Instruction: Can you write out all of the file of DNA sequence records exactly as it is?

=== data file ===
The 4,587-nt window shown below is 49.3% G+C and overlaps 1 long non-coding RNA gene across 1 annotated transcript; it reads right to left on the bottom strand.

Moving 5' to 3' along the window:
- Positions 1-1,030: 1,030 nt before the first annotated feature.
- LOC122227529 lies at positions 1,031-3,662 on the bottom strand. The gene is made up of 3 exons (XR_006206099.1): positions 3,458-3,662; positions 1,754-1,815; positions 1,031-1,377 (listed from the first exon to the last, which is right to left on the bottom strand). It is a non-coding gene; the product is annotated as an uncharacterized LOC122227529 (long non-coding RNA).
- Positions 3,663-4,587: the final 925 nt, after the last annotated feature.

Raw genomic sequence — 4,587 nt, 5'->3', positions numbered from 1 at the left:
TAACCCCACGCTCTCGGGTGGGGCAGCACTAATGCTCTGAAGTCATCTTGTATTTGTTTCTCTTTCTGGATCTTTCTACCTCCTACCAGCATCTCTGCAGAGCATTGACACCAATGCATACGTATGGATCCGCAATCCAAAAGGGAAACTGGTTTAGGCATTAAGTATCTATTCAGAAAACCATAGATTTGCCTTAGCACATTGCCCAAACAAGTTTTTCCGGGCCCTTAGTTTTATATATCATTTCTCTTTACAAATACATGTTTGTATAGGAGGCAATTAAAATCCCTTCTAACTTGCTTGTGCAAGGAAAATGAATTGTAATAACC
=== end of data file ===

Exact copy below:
The 4,587-nt window shown below is 49.3% G+C and overlaps 1 long non-coding RNA gene across 1 annotated transcript; it reads right to left on the bottom strand.

Moving 5' to 3' along the window:
- Positions 1-1,030: 1,030 nt before the first annotated feature.
- LOC122227529 lies at positions 1,031-3,662 on the bottom strand. The gene is made up of 3 exons (XR_006206099.1): positions 3,458-3,662; positions 1,754-1,815; positions 1,031-1,377 (listed from the first exon to the last, which is right to left on the bottom strand). It is a non-coding gene; the product is annotated as an uncharacterized LOC122227529 (long non-coding RNA).
- Positions 3,663-4,587: the final 925 nt, after the last annotated feature.

Raw genomic sequence — 4,587 nt, 5'->3', positions numbered from 1 at the left:
TAACCCCACGCTCTCGGGTGGGGCAGCACTAATGCTCTGAAGTCATCTTGTATTTGTTTCTCTTTCTGGATCTTTCTACCTCCTACCAGCATCTCTGCAGAGCATTGACACCAATGCATACGTATGGATCCGCAATCCAAAAGGGAAACTGGTTTAGGCATTAAGTATCTATTCAGAAAACCATAGATTTGCCTTAGCACATTGCCCAAACAAGTTTTTCCGGGCCCTTAGTTTTATATATCATTTCTCTTTACAAATACATGTTTGTATAGGAGGCAATTAAAATCCCTTCTAACTTGCTTGTGCAAGGAAAATGAATTGTAATAACC